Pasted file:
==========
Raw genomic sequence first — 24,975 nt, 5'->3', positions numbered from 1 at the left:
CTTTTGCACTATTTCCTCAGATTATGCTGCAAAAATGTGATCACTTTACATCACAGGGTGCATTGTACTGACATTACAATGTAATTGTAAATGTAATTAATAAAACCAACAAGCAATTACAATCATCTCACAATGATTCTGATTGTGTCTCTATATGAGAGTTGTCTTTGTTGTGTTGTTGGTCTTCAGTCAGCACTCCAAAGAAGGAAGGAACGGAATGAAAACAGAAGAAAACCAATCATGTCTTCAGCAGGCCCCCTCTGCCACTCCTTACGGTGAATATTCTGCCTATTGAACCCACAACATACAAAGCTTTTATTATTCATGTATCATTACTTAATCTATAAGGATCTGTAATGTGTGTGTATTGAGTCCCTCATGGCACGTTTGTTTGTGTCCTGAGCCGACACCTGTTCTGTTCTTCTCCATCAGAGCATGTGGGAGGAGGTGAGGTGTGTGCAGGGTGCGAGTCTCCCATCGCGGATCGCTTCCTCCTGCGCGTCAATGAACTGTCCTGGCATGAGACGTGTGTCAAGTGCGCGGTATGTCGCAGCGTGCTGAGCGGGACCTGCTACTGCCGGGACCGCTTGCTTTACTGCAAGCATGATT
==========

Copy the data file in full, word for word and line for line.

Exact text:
Raw genomic sequence first — 24,975 nt, 5'->3', positions numbered from 1 at the left:
CTTTTGCACTATTTCCTCAGATTATGCTGCAAAAATGTGATCACTTTACATCACAGGGTGCATTGTACTGACATTACAATGTAATTGTAAATGTAATTAATAAAACCAACAAGCAATTACAATCATCTCACAATGATTCTGATTGTGTCTCTATATGAGAGTTGTCTTTGTTGTGTTGTTGGTCTTCAGTCAGCACTCCAAAGAAGGAAGGAACGGAATGAAAACAGAAGAAAACCAATCATGTCTTCAGCAGGCCCCCTCTGCCACTCCTTACGGTGAATATTCTGCCTATTGAACCCACAACATACAAAGCTTTTATTATTCATGTATCATTACTTAATCTATAAGGATCTGTAATGTGTGTGTATTGAGTCCCTCATGGCACGTTTGTTTGTGTCCTGAGCCGACACCTGTTCTGTTCTTCTCCATCAGAGCATGTGGGAGGAGGTGAGGTGTGTGCAGGGTGCGAGTCTCCCATCGCGGATCGCTTCCTCCTGCGCGTCAATGAACTGTCCTGGCATGAGACGTGTGTCAAGTGCGCGGTATGTCGCAGCGTGCTGAGCGGGACCTGCTACTGCCGGGACCGCTTGCTTTACTGCAAGCATGATT